Reviewing David Schoenbaum’s new biography of the famed Jewish violinist Isaac Stern, Amy Spiro writes:
Stern, who died in 2001, was born in what is now Ukraine, and moved with his Jewish parents to San Francisco when he was a baby. At age eight he began studying the violin, at ten made his debut with the San Francisco Symphony, and by eighteen he was crisscrossing the United States on tour. At twenty-three he took the stage triumphantly at Carnegie Hall—an event he referred to as his “professional bar mitzvah” in the 1999 memoir he wrote with Chaim Potok.
While Stern quickly became one of the most in-demand violinists around the world, Schoenbaum focuses much of the book on his societal and philanthropic ventures, including his love for, and extensive ties to, the state of Israel, [where], he writes, “the self-assured informality of Israeli audiences in shorts and khaki shirts, score in hand, immediately enchanted him.”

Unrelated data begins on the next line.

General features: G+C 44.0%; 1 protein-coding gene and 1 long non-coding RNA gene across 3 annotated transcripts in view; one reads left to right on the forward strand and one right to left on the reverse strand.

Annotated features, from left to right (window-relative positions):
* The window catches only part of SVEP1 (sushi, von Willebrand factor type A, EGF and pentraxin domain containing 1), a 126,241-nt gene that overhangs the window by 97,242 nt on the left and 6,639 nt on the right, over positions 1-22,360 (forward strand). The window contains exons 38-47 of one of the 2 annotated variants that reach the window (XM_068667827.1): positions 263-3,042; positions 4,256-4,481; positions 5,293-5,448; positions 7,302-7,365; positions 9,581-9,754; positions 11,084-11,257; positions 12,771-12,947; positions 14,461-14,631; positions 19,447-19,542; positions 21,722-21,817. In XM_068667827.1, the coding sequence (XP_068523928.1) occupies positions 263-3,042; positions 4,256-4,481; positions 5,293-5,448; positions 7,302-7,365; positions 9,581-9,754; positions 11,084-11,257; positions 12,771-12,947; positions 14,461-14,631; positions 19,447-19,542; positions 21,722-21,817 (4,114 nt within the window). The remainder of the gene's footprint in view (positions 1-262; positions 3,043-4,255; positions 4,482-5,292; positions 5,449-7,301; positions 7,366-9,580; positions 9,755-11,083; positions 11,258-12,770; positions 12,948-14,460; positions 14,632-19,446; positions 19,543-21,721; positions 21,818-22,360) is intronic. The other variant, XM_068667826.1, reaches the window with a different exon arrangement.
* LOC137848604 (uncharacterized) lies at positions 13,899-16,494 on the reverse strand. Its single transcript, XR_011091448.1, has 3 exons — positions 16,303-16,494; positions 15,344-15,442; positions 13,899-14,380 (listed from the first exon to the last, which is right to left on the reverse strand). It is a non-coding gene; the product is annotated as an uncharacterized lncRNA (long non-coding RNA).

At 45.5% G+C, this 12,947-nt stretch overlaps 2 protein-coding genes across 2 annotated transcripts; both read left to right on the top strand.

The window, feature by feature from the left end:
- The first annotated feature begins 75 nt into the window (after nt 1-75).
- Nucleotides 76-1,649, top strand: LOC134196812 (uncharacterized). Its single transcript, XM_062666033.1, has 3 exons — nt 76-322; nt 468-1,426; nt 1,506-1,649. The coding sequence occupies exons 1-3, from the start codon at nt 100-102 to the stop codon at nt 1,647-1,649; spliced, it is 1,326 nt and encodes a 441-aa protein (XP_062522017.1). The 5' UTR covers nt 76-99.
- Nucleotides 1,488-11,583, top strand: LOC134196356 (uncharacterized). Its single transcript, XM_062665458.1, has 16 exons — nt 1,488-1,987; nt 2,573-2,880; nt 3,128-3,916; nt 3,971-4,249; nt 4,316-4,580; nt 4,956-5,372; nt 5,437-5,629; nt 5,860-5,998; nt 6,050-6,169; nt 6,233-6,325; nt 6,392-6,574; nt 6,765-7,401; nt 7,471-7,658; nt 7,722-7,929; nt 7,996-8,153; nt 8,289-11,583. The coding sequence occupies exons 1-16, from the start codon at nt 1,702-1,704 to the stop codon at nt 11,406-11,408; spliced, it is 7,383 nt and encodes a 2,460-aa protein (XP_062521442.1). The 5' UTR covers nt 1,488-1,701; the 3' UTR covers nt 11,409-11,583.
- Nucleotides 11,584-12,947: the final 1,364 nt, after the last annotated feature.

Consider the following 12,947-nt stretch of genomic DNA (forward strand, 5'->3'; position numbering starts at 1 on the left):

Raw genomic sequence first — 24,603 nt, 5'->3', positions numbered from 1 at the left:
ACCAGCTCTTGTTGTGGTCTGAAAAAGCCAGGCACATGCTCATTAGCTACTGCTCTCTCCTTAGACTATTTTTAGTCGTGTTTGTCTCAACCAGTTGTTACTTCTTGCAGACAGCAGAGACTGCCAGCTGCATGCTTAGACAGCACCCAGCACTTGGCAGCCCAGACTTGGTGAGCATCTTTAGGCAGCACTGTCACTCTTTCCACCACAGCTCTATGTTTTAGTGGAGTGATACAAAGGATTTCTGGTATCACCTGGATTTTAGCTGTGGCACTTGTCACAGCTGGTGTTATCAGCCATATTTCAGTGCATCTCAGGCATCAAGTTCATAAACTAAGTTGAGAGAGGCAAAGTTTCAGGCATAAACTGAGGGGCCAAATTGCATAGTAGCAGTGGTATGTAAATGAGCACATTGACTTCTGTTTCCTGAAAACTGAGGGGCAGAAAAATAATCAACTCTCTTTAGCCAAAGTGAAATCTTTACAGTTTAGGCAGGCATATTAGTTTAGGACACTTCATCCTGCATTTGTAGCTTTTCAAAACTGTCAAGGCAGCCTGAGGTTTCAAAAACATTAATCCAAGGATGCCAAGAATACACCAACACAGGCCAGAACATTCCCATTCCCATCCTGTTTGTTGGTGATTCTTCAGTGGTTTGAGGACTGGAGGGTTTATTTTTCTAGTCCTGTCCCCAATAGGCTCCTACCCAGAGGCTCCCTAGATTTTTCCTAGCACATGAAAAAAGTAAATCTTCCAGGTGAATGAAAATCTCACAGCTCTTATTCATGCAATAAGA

He met with Prime Minister David Ben-Gurion, developed a close friendship with the Jerusalem mayor Teddy Kollek, and repeatedly canceled concerts elsewhere to rush to Israel and entertain its war-weary citizens, in 1967, again in 1973—and at an infamous 1991 concert interrupted by an air-raid siren, and carried out with the audience wearing gas masks.